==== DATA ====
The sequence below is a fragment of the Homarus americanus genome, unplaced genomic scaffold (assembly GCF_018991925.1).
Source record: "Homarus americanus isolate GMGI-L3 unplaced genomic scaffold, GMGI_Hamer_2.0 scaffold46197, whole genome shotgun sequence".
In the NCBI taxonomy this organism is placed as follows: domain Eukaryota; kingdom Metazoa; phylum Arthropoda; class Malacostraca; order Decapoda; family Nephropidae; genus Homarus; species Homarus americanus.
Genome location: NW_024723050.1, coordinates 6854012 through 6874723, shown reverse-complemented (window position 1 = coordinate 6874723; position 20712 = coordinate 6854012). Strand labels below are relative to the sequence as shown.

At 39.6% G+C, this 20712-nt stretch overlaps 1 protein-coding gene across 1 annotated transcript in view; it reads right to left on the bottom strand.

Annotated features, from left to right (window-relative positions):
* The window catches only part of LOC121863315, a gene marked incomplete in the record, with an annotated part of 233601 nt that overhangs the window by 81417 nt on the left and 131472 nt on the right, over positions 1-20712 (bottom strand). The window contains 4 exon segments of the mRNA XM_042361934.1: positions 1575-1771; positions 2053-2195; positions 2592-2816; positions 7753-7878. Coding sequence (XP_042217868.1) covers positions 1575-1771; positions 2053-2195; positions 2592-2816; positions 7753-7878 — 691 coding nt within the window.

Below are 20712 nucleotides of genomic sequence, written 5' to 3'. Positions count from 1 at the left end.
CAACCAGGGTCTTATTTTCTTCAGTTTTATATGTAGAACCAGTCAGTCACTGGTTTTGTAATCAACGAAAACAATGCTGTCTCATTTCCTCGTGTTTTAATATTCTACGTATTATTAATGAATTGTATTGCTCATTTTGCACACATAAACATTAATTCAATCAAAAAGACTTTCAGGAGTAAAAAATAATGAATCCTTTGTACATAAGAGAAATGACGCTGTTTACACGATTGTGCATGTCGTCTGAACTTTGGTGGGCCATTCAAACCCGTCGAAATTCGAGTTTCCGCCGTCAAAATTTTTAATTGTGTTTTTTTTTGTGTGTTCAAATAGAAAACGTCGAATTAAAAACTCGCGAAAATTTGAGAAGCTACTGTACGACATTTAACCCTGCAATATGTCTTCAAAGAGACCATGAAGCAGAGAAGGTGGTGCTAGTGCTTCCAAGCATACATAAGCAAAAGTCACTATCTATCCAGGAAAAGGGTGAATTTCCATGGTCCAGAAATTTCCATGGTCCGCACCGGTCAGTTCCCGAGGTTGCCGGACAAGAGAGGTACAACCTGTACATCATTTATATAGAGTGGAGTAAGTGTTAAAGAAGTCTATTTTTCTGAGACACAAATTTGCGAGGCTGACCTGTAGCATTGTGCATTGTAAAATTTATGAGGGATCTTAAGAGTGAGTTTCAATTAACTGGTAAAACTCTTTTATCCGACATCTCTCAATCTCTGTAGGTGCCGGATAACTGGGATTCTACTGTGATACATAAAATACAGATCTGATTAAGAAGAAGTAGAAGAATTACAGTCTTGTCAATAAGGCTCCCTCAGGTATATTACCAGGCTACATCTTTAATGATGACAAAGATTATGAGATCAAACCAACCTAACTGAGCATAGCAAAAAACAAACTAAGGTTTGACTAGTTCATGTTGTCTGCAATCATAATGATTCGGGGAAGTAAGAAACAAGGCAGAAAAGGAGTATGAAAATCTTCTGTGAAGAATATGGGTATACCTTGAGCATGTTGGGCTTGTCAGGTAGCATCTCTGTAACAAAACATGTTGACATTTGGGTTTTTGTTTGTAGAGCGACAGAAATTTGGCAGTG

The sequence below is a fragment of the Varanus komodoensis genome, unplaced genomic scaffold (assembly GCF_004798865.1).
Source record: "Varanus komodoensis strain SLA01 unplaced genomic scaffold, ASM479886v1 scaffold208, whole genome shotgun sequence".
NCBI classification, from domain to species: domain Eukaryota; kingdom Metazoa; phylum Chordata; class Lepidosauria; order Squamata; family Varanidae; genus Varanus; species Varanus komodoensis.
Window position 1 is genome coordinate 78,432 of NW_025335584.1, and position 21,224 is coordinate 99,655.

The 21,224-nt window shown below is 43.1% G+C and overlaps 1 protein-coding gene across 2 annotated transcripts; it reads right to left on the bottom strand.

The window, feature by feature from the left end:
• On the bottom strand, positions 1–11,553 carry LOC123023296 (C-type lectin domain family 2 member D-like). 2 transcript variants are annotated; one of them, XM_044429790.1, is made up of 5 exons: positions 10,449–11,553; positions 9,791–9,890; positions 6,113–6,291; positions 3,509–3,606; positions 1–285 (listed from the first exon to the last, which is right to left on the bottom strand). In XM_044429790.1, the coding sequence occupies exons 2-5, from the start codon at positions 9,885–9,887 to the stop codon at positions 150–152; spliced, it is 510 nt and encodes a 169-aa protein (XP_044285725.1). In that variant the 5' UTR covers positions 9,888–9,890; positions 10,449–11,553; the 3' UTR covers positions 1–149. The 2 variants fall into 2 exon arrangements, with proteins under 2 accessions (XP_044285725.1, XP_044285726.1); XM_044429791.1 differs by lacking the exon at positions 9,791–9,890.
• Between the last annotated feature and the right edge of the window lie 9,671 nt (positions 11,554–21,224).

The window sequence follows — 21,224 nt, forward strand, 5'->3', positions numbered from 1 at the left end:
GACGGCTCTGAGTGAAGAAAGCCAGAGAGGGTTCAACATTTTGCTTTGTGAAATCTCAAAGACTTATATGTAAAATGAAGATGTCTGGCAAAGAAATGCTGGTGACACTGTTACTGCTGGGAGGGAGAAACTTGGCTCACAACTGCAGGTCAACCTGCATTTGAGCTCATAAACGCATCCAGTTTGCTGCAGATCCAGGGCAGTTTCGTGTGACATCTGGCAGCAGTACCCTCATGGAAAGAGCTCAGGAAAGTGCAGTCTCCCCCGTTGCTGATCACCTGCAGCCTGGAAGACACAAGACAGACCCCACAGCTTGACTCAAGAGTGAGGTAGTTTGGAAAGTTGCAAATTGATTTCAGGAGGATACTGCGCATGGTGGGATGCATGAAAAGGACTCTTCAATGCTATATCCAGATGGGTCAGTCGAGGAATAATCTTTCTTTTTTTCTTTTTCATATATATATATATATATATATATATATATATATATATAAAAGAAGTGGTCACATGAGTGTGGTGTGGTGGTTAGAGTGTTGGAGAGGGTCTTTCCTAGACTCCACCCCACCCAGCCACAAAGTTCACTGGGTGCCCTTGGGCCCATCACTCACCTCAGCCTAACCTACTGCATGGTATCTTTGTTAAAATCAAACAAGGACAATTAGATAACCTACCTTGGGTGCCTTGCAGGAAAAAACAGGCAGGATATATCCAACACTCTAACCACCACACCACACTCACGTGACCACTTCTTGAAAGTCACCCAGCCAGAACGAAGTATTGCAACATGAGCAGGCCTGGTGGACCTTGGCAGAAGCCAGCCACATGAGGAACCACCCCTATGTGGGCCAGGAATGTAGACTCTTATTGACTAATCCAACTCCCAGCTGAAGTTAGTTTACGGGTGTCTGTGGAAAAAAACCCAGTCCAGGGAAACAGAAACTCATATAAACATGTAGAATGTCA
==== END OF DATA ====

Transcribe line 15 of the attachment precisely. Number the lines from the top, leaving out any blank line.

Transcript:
The window, feature by feature from the left end: